Those who have attended a few concerts before could tell you that, in the beginning of the show, one of the band’s sound engineers travels along the venue holding a laptop in his hand. I’m guessing that this is done in order to measure the sound levels in different parts of the venue, so it can be fine tuned later. I have seen this guy almost 200 times before and don’t know his name (maybe one of the readers can help out?). Anyway, he happened to have finished travelling through the floor area and decided to climb up the stairs to the seated area.

However, according to this venue’s rules, this wasn’t permitted for the audience. If you had a ticket to the floor area, it’s the floor you’re going to be in; if you had a ticket to the seated area, you can’t access the floor. The venue placed staff in each and every passage between the floor and the seated area, to prevent people from moving between those two sections.

The staff member, mistaking the sound engineer to be a delinquent concertgoer, grabbed the sound engineer’s arm preventing him from climbing the stairs (are these people even allowed to touch anyone?). As it was already during show time—Corned Beef City was playing, which kind of impedes the possibility of a quiet dialogue—it took him some time to explain to the staff member that she should leave him the hell alone as he’s doing his job. He seemed to be pissed about it all.

Justifiably, I think. I wouldn’t tolerate anyone grabbing my arms preventing me from going somewhere before fully explaining to me what it is that I’m doing wrong (unless, of course, they are just about to save my life).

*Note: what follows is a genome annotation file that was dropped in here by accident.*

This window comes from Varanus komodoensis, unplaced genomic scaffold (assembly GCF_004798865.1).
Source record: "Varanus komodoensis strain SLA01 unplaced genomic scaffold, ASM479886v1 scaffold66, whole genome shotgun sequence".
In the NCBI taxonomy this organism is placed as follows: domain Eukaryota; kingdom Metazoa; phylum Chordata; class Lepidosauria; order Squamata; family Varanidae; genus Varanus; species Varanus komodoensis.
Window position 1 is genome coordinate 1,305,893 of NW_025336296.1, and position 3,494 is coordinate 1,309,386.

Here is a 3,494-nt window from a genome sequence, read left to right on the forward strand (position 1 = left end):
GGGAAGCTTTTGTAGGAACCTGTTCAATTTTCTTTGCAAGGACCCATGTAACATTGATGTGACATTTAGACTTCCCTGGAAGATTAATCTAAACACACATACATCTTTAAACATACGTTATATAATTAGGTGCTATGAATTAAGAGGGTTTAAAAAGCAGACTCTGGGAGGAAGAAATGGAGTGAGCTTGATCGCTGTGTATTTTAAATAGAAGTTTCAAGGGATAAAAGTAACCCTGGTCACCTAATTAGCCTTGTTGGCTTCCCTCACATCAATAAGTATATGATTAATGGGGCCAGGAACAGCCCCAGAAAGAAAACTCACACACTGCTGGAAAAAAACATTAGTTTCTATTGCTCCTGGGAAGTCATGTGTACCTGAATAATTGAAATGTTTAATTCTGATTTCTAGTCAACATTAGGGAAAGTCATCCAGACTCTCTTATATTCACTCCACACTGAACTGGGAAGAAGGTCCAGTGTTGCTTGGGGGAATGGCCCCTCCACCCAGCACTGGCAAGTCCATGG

Concert ended; a short metro ride—one station—back to the hotel, when I realized that I have quite a lot of local currency that I have nothing to do with.

Sat down at the hotel’s bar for a drink and a chat with the nice lady in charge there. Started talking about things: Hungary… life here… the economy. Somehow, I got to ask about that neo‐Nazi party I wrote about earlier in this post.

Turns out that Hungary’s economy is in the toilet. Years of corruption in all levels of government have seriously eradicated the middle class: middle class—at least according to this nice lady—virtually doesn’t exist anymore. For the most part, it’s either you’re working long hours just to make ends meet—or you’re rich. Nothing in between.

A deteriorating economy has always been a fertile ground for extreme right wing political parties. When the public is in distress, it is very easy to gain popularity by throwing the blame at certain groups who are “not like us”. That’s exactly what the Nazi party did in Germany during the 1930s. Hungary’s Jobbik party decided to do exactly the same, and… lo and behold, it worked.

I truly and genuinely feel sorry for the Hungarian people. Let’s all hope for better times.

Signing off this post from my hotel room in Budapest. Yes, still. It’s 2:30am here, and I decided to not go to bed before finishing up this post.

Tomorrow: Bratislava, Slovakia. Another place on earth that I had never been to before.


1 comment:

  1. The Hungarians are never happy, they complained when they were part of the Austro Hungarian Empire and they complain now about access of workers from the EUR. Next time try the Hungarian salami.